Shells: Many types of shells are used for jewelry; one of the most common is Mother of Pearl. It has a lovely iridescent sheen and comes in basically white or ‘black’ which is just a dark version of the shell. They are also dyed about any color for specific uses. They are relatively hard. They are used in many forms from beads to pendants. Another type of shell similar to mother of pearl is the Paua, which resembles mother of Pearl, but is prized for its highly iridescent and bright colorations. It is not has hard as mother of Pearl and so must be used in more protected situations. Abalone is another choice, it is a sea mollusk in an oval, somewhat spiral shell lined with mother of pearl. They are used also in many, many forms, also having the beautiful iridescence of the other shells.

Snowflake Obsidian: This is an interesting variety of volcanic glass. It is a black color with white inclusions of round-ish shapes. It is a hard stone that can chip or crack under the right pressure.

Tiger eye: This is a variety of quartz with fine, striped inclusions. It comes in a rich brown color with lighter stripes of inclusions. It is a relatively hard stone. It is used in many applications in jewelry making and has been a favorite for many years.

Turquoise: This stone also has a wide variation of definition. There are a few stones that are referred to as turquoise, but are actually dyed howlite or Jasper or another stone dyed the turquoise color. African turquoise is a darker color with a lot of matrix, it is actually dyed jasper. Chalk turquoise is a newer item on the market and comes in a white color, then is dyed mostly turquoise, pink, apple green and lime green, an interesting process and result. Then we have the true turquoise which, again, comes in many grades and colors. It seems the brighter the color the more the price and desire for this gemstone is. A lot of turquoise comes from Arizona where there are quite a few different mines with specialization of their form of the gemstone. Most turquoise is treated with, paraffin polish or poly resin which gives the stone a sheen or even darken it to some degree, some stones are ‘stabilized’ which makes them harder and better for use in jewelry.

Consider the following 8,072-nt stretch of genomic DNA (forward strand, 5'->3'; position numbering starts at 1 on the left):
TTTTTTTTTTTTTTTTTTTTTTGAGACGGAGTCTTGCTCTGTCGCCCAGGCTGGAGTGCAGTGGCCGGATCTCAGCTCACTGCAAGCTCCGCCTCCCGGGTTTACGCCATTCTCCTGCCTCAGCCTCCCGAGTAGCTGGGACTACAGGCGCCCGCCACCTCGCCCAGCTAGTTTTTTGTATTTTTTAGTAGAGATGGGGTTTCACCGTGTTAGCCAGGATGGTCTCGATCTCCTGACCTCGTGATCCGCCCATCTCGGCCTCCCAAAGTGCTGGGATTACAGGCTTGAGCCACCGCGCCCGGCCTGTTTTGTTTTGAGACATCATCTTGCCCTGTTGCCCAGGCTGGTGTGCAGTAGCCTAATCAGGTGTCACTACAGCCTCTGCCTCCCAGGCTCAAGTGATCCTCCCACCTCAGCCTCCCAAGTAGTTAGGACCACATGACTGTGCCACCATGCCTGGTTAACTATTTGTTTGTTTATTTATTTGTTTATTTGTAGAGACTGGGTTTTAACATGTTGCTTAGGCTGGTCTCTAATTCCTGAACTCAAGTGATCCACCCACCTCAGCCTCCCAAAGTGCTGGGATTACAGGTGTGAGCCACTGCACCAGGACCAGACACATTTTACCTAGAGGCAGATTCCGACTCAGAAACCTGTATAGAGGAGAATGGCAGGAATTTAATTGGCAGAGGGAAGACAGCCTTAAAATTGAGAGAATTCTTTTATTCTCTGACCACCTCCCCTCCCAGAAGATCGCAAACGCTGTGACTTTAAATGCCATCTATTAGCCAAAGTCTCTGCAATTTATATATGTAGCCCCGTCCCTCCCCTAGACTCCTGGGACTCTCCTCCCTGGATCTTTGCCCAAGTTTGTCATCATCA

Unakite: First discovered in the US in the mountains ofNorth Carolina, unakite is an altered Granite composed of pink Fledspar and green Epidote, and generally colorless quartz. It exists in various shades of green and pink and is usually mottled in appearance. In good quality unakite is considered a semi-precious stone, will take a good polish and is often used in Jewelry and other work such as eggs, spheres and other carvings like animals. It is also referred to as epidotized granite. Unakite can be found as pebbles and cobbles and in the beach rock on the shores of Lake Superior. It occurs in Virginia where it is found in the river valleys after having been washed down from the mountains. Unakite is not limited to the United States, and is found from Africa, Sierra Leone, Brazil and China as well as the U.S.

*All writing is a combination of  info provided by  Julie Shea of ‘Two Shea Designs (http://www.twosheadesigns.com) , the Wikepedia and various  source books and catalogs. Pictures obtained from images found on various search engines in which credits and sites were often not given. 

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2 Responses to “Minerals, Stones and Gemstones”

  1. feliz Says:

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  2. […] Minerals, Stones and Gemstones October 2009 1 comment 4 […]